Press Notice No. 54 of Session 2005-06, dated 18 July 2006
FIFTY-FOURTH REPORT: UK SPORT: SUPPORTING ELITE ATHLETES (HC 898)
Mr Edward Leigh MP, Chairman of the Committee of Public Accounts, said today:
"With a funding package of £600 million having been announced by the government to support elite athletes in the run-up to the London Games in 2012, UK Sport must demonstrate much more clearly that its spending of public money is being used to best effect. Goals must be clearer, methods of assessing progress better and the reporting of British athletes' performance far more reliable.
"We can justly be proud of the achievements of some of our athletes at Athens. But most funded sports did not win the expected number of medals and 10 sports disappointingly achieved none. It is welcome that UK Sport has adjusted its targeting of funding between potential world beaters at Beijing in 2008 and the persistent underachievers. But it needs to be made quite clear to the latter that they must achieve specified levels of performance if the cheques are to keep on arriving.
"It should also be remembered that there must always be a balance between promoting sport at the highest levels and supporting the mass participation in sport so essential to the health and enjoyment of our citizens."
Mr Leigh was speaking as the Committee published its 54th Report of this Session, which examined the use of lottery money to support elite athletes competing in Athens in 2004 and Turin in 2006; and the plans for Beijing in 2008 and London in 2012.
UK Sport uses National Lottery money to support elite athletes competing at the highest levels of sport for the United Kingdom or Great Britain by providing funding, through its World Class Performance Programme, to national governing bodies of sport and to individual athletes. During the Athens Olympic cycle from April 2001 to March 2005, UK Sport awarded £83.5 million for 17 Summer Olympic and 15 Paralympic sports.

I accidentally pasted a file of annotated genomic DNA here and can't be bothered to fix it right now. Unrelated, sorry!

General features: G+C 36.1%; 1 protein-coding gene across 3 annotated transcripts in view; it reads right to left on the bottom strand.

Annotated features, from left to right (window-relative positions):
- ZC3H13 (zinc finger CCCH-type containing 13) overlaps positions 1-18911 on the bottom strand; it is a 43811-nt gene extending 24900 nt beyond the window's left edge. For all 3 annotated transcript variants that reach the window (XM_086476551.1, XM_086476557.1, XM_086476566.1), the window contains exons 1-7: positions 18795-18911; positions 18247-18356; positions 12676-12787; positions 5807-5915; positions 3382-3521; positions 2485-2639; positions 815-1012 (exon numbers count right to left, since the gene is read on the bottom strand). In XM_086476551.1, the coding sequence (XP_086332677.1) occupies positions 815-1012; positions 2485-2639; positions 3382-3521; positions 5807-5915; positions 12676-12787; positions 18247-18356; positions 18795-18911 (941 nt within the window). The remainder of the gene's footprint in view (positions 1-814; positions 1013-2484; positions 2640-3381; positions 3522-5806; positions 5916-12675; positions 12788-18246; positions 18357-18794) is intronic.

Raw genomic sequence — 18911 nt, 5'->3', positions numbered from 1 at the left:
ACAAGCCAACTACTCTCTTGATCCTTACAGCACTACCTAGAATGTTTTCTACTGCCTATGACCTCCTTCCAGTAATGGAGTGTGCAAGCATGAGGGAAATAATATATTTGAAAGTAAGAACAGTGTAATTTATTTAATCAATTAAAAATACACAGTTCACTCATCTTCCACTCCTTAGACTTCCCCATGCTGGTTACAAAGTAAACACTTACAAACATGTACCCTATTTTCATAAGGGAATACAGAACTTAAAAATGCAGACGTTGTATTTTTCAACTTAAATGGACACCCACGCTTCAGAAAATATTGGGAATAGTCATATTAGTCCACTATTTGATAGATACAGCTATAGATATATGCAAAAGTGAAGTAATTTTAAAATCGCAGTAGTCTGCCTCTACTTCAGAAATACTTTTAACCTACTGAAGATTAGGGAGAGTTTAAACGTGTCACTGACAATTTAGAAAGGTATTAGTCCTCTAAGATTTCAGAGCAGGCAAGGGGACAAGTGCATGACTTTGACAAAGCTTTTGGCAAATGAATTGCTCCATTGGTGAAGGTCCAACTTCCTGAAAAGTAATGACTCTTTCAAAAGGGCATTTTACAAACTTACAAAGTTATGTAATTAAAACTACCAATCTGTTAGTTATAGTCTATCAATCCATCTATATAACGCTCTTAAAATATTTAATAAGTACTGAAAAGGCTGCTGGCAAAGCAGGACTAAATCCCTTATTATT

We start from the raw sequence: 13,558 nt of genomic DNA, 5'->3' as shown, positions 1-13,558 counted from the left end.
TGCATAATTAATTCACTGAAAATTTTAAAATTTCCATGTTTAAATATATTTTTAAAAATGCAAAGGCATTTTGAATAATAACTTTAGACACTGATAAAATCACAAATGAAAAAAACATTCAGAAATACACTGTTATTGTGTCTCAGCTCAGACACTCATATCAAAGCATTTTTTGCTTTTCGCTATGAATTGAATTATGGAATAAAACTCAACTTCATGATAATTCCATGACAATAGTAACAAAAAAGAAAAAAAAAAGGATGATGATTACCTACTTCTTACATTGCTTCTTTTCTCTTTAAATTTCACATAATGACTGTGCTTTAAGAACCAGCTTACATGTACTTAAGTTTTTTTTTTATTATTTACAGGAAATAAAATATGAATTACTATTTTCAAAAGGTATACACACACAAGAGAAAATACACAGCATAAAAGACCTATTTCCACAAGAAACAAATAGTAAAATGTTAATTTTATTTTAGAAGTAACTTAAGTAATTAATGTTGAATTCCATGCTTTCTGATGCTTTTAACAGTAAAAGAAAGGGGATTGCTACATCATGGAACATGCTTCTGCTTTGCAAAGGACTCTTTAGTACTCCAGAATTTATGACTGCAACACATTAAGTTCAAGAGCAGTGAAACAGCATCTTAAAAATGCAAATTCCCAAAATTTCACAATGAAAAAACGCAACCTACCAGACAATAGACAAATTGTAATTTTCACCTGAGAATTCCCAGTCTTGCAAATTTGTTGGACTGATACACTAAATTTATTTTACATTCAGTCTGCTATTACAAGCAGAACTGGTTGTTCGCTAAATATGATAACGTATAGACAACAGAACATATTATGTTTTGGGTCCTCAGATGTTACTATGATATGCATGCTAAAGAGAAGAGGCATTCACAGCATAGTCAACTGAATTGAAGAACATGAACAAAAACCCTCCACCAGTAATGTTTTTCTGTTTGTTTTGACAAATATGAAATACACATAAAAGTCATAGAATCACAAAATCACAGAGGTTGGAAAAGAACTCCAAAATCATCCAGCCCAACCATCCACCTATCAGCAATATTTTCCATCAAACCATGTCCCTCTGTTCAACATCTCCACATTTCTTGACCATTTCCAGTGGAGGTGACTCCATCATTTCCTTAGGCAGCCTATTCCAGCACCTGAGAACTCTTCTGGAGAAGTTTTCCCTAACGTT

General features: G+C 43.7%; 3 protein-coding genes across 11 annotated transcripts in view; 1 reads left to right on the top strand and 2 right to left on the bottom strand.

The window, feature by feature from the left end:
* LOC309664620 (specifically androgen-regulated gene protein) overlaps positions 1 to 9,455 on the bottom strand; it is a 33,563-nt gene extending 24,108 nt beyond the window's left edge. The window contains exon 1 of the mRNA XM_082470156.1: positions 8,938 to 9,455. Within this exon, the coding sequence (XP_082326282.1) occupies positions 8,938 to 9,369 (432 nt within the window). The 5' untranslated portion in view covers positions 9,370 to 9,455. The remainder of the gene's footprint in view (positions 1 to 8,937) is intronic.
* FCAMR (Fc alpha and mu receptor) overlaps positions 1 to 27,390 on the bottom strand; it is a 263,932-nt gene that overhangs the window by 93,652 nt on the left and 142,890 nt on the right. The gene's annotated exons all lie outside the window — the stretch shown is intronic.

In Athens, Great Britain finished 10th in the Olympic medal table, achieving UK Sport's target of 8th to 10th, and 2nd in the Paralympic medal table, missing the target of 1st. The majority of funded sports did not meet the medal targets they had agreed with UK Sport and 10 sports delivered no medals.
As well as targets for the Olympics and Paralympics, UK Sport has a number of other performance measures for the World Class Performance Programme. During the course of the Athens Olympic cycle, however, UK Sport's performance reporting was erratic and not always accurate.
At the time of the Committee's hearing, UK Sport had awarded funding of £98 million for the Beijing Olympic cycle from 2005 to 2009. For all the sports that underperformed in Athens, UK Sport has cut funding and/or reduced the number of athletes supported for Beijing. UK Sport has also identified a number of sports which it expects to do better in the future, including athletics.
Looking ahead to London in 2012, UK Sport told the Committee it would not set a medal table target until it knew what resources were available. The Committee learned subsequently, however, that UK Sport's 2003-06 funding agreement with the Department had included a target to finish 5th in the medal table in 2012, and that UK Sport's funding submission to Ministers had set out a range of funding options for 2012 with associated targets. The Department and UK Sport have since acknowledged that they could have made matters clearer in their original evidence. The Government has now announced a funding package of £600 million to support elite athletes in the run up to 2012, including £100 million to be raised from commercial sponsorship
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